By Jason Notte

In a changing media landscape largely devoid of safe bets, advertisers are going all-in for the NFL. Their mixed results are perhaps the best reason for investors not to do the same when considering those sponsors' stocks.

As standard television increasingly loses the competition for eyes and time, NFL football draws rabid fans into the game. Advertisers bank on the fact that last year, 17.5 million people watched NFL broadcasts -- that's the league's second-highest total since 1989. (Only the 17.9 million-per-game draw of 2010 topped it.)

On NBC, CBS, ABC and Fox, viewership grew by 25 percent during the past decade to 19.8 million last year, according to the Nielsen Company. Audiences for those networks' prime-time offerings shrank by 21 percent to 8.1 million over the same span, with the NFL draw more than double that of sitcoms, dramas and song-and-dance competitions. Last year, 23 of the 25 most-watched shows on television were NFL games.

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Surely, getting their ads in front of that many viewers is a boon for the sponsors -- and, thus, their shareholders -- right?

In some cases, yes. But it's not always that simple.

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With all those viewers, it's easy to see why Anheuser-Busch InBev paid roughly $1 billion in 2011 to get Budweiser the NFL's official beer sponsorship formerly held by Coors Light of MolsonCoors. It's also why that company has spent $239.1 million on Super Bowl ads within the last decade, according to Kantar Media. By comparison, PepsiCo, the NFL's official soft-drink sponsor and snack sponsor through Frito-Lay, spent $174 million on big-game ads within the last decade.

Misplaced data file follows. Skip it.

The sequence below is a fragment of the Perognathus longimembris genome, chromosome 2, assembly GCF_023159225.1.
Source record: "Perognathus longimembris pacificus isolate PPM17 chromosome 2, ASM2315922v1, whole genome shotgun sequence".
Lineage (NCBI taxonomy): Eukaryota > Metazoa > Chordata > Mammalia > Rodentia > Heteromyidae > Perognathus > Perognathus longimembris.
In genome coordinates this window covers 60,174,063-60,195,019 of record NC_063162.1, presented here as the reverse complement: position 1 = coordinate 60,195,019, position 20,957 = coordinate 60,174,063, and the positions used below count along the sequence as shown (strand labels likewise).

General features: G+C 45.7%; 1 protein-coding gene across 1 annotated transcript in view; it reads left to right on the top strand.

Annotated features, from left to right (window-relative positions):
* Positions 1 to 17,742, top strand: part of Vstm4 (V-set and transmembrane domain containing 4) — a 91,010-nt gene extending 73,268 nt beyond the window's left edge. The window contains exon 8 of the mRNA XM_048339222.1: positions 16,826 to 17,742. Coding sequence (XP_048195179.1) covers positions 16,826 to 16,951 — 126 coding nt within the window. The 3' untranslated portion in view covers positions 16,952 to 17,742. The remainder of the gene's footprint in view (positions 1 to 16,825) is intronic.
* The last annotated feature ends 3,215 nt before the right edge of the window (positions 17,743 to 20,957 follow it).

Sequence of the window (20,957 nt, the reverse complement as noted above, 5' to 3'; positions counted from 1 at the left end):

The NFL's huge audience and potential returns are why USAA, Bose, Marriott shelled out for official league sponsorships last year and why Procter & Gamble added its Duracell and Tide brands, and PepsiCo added its Quaker products to an already lucrative deal with the league. For companies like Lenovo, which became the NFL's official computer supplier this year, it's a chance to grab some market share while increasing profile among couch surfers.

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Sometimes it works, sometimes it doesn't. General Motors, for example, has been the NFL's official vehicle sponsor since 2001. While its NFL ads may have helped as it emerged from bankruptcy, its NFL partnership didn't help its troubles in the mid-2000s.

For investors who want an idea of how to get into the NFL's game without setting themselves up for a loss, we look at some of the NFL's official sponsors who rode football Sundays to riches, others who've headed to ruin and others still waiting on the outcome.

Does It Pay To Partner With NFL? Slideshow


Winner: Gatorade

Official Isotonic Beverage Sponsor. NFL sponsor since 1983. Perhaps no brand has benefited as greatly from its NFL partnership as Gatorade. Back in 1983, Gatorade was a quirky sports drink shipped by a canning company. No sooner did Gatorade sign on with the NFL than the Quaker Oats Company came calling and bought out the brand for $220 million. Three years later, Harry Carson and Jim Burt of the Giants dumped a cooler of Gatorade on coach Bill Parcells en route to the team's first Super Bowl win and cemented the drink's tie to the NFL. Meanwhile, Quaker started taking Gatorade worldwide and bumped sales into the hundreds of millions. When PepsiCo decided it wanted Gatorade for itself, it laid out $13 billion to take over all of Quaker Oats just to get to its coveted sports drink. Since slugging back Gatorade, PepsiCo has seen its share prices rise 59 percent and bounce back from two economic downturns.